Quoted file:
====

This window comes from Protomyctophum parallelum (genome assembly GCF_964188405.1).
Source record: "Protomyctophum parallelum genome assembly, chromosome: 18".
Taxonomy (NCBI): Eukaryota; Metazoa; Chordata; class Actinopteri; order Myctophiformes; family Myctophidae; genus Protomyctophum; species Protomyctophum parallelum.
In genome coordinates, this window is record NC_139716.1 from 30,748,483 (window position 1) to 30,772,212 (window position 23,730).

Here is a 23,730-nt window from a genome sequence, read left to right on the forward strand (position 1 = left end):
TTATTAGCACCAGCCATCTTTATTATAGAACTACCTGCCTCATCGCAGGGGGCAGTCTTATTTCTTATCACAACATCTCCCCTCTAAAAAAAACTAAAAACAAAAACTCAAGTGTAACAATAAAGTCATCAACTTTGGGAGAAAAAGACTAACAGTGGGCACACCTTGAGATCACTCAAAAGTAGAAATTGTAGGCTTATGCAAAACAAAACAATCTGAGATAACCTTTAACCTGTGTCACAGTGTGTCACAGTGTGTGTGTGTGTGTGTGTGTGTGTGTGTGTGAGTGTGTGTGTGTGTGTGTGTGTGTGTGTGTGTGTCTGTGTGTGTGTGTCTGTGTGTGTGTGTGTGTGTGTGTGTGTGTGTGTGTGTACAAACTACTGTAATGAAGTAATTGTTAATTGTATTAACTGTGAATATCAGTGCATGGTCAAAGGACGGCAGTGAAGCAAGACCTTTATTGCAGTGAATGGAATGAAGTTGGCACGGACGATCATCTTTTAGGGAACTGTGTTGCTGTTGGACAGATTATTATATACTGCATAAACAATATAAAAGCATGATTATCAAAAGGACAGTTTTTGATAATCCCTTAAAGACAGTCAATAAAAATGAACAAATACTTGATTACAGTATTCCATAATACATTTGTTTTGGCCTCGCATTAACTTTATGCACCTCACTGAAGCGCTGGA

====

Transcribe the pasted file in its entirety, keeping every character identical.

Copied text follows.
This window comes from Protomyctophum parallelum (genome assembly GCF_964188405.1).
Source record: "Protomyctophum parallelum genome assembly, chromosome: 18".
Taxonomy (NCBI): Eukaryota; Metazoa; Chordata; class Actinopteri; order Myctophiformes; family Myctophidae; genus Protomyctophum; species Protomyctophum parallelum.
In genome coordinates, this window is record NC_139716.1 from 30,748,483 (window position 1) to 30,772,212 (window position 23,730).

Here is a 23,730-nt window from a genome sequence, read left to right on the forward strand (position 1 = left end):
TTATTAGCACCAGCCATCTTTATTATAGAACTACCTGCCTCATCGCAGGGGGCAGTCTTATTTCTTATCACAACATCTCCCCTCTAAAAAAAACTAAAAACAAAAACTCAAGTGTAACAATAAAGTCATCAACTTTGGGAGAAAAAGACTAACAGTGGGCACACCTTGAGATCACTCAAAAGTAGAAATTGTAGGCTTATGCAAAACAAAACAATCTGAGATAACCTTTAACCTGTGTCACAGTGTGTCACAGTGTGTGTGTGTGTGTGTGTGTGTGTGTGTGTGAGTGTGTGTGTGTGTGTGTGTGTGTGTGTGTGTGTCTGTGTGTGTGTGTCTGTGTGTGTGTGTGTGTGTGTGTGTGTGTGTGTGTGTACAAACTACTGTAATGAAGTAATTGTTAATTGTATTAACTGTGAATATCAGTGCATGGTCAAAGGACGGCAGTGAAGCAAGACCTTTATTGCAGTGAATGGAATGAAGTTGGCACGGACGATCATCTTTTAGGGAACTGTGTTGCTGTTGGACAGATTATTATATACTGCATAAACAATATAAAAGCATGATTATCAAAAGGACAGTTTTTGATAATCCCTTAAAGACAGTCAATAAAAATGAACAAATACTTGATTACAGTATTCCATAATACATTTGTTTTGGCCTCGCATTAACTTTATGCACCTCACTGAAGCGCTGGA